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Local Honey, Local Pollen, and Allergies

Honeybees on Honey Frame with Pollen in Cells

Seasonal allergies can be very bothersome for many of us, and for some, they can be downright debilitating. You may have heard that eating local honey can help the body deal with seasonal allergies and even lessen the symptoms. Although very little research into this has been conducted, anecdotal evidence suggests eating local, raw, and unprocessed honey may help with seasonal allergies. 

The idea behind eating local honey for allergy prevention and relief is that when humans consume honey, we are also consuming trace amounts of local pollens which are in the honey.

Pollen is a dusty substance that the male part of the flower produces in order to fertilize the female part of the flower so it can make seeds. Pollen needs to be transferred from one flower to another to make those seeds. This is where pollinators like honeybees come in. Bees carry pollen from flower to flower, pollinating the plants and causing them to produce seeds. This is very important to plant production, but unfortunately, it can also cause allergies. 

When we inhale pollen, our bodies can perceive it as a foreign invader like viruses or bacteria. In response to this invasion, our bodies often release histamines that can cause sneezing, runny eyes, stuffy nose, and the other symptoms of seasonal allergies.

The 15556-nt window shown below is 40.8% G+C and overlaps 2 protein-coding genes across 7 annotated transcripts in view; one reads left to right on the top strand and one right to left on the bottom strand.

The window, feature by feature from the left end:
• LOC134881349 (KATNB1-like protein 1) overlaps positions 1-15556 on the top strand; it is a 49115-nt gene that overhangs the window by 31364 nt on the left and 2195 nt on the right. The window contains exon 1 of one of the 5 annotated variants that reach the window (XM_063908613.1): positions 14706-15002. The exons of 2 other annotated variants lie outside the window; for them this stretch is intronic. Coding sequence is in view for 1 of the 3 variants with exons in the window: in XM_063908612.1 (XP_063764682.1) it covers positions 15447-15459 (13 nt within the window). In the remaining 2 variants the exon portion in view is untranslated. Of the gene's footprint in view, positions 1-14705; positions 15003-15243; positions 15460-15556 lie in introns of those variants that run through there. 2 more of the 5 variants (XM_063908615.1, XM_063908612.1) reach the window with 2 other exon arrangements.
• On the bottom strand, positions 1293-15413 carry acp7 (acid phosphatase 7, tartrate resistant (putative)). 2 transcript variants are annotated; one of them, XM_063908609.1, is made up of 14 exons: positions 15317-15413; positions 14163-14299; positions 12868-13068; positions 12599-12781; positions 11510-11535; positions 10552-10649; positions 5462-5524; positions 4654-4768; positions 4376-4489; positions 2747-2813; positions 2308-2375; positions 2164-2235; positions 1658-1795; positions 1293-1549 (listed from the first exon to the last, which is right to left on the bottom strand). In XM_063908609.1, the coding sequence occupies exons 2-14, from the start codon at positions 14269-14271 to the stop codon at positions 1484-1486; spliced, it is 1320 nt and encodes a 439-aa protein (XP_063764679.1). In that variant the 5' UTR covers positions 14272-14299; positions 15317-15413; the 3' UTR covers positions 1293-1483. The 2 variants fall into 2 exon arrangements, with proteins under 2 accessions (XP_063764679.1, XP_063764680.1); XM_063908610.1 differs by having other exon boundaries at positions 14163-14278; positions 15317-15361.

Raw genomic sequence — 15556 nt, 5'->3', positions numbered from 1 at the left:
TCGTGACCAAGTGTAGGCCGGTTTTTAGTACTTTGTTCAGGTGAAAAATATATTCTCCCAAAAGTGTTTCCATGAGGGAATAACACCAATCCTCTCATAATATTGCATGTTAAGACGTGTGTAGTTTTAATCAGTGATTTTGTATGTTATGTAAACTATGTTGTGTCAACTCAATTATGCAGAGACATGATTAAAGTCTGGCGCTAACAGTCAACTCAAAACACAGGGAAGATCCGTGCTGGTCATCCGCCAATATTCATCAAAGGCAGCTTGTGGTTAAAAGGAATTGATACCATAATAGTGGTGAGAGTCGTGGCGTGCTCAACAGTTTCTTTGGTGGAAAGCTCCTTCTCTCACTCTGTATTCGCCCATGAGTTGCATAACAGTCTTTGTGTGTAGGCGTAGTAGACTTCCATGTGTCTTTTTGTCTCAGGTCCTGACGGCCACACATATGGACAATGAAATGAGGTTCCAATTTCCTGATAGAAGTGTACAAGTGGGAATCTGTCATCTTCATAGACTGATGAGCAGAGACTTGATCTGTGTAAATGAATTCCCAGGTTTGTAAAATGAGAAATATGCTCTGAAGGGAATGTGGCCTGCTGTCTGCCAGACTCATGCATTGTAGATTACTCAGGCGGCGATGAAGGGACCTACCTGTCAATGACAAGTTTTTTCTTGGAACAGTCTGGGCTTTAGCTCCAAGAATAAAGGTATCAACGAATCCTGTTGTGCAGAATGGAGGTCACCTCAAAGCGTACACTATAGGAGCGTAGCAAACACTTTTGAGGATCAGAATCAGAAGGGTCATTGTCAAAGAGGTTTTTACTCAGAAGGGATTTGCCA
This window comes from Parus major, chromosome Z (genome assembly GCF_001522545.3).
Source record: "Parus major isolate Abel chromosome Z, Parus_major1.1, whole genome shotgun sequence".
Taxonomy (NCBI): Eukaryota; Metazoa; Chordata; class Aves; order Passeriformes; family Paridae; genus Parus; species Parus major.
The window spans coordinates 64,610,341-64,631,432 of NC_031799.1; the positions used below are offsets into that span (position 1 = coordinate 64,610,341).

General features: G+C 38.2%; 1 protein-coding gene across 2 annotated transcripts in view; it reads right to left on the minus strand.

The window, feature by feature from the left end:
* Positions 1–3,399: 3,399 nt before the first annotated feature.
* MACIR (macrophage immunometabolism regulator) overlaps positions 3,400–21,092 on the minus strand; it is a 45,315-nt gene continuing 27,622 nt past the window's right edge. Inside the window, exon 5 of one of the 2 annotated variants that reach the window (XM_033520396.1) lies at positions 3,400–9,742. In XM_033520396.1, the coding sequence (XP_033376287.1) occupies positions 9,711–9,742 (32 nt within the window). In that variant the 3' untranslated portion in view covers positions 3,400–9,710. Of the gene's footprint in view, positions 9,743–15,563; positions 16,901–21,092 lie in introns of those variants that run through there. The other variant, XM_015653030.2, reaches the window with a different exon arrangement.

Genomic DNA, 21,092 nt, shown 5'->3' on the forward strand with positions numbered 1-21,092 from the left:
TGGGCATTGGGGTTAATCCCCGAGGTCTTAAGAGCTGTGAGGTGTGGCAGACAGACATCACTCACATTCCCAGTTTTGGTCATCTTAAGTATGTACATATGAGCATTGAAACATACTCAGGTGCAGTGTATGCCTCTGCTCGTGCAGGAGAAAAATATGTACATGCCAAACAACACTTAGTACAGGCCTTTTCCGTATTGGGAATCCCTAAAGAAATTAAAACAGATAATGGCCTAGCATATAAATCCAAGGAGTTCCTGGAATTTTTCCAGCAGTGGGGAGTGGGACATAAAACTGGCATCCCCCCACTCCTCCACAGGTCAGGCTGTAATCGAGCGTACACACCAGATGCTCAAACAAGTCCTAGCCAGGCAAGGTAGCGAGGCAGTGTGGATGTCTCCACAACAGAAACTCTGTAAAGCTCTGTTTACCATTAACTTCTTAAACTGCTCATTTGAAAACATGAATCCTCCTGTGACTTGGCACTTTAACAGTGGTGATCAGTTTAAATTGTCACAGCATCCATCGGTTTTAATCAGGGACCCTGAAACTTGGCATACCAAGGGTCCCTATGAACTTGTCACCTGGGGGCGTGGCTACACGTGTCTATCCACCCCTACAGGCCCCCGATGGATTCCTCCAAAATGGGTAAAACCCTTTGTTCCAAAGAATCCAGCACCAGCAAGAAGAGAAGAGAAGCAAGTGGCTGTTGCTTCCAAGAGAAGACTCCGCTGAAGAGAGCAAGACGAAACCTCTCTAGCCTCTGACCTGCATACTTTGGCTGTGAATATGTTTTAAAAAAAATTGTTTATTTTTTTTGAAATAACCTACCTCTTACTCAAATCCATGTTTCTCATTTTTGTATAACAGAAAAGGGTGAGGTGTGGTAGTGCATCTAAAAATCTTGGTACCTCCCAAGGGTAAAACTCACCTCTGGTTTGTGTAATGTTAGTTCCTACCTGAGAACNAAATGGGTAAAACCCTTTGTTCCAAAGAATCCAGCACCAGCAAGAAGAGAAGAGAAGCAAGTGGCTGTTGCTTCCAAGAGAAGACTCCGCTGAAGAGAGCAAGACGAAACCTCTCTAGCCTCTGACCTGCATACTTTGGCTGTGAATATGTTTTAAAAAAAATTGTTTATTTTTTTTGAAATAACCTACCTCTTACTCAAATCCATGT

When we eat local honey, we expose our bodies to trace amounts of these local pollens. The idea is that our bodies then become accustomed to these pollens and don't release histamines. Without histamines, there are no symptoms of seasonal allergies. With little downside to eating honey every day (for most of us) it's a great thing to try if you suffer in spring and fall. Of course, if you are allergic to mold, dust, or pet dander, local honey most likely will not help you. 

That said, recent research also suggests propolis may help decrease histamine production so eating our propolis honey may be an even better way to combat seasonal allergies. With our propolis honey, you get the local pollens but you also get the histamine-decreasing propolis. 

Asha'ari ZA1, Ahmad MZ, Jihan WS, Che CM, Leman I, 2013 Sep-Oct., Ingestion of honey improves the symptoms of allergic rhinitis: evidence from a randomized placebo-controlled trial in the East coast of Peninsular Malaysia. US National Library of MedicineNational Institutes of Health
Article Link: https://www.ncbi.nlm.nih.gov/pubmed/24188941

Shinmei Y1, Yano H, Kagawa Y, Izawa K, Akagi M, Inoue T, Kamei C., Published online: 30 Oct 2009. Effect of Brazilian propolis on sneezing and nasal rubbing in experimental allergic rhinitis of mice, Journal of Immunopharmacology and Immunotoxicology, Volume 31, 2009 - Issue 4
Article Link: https://doi.org/10.3109/08923970903078443

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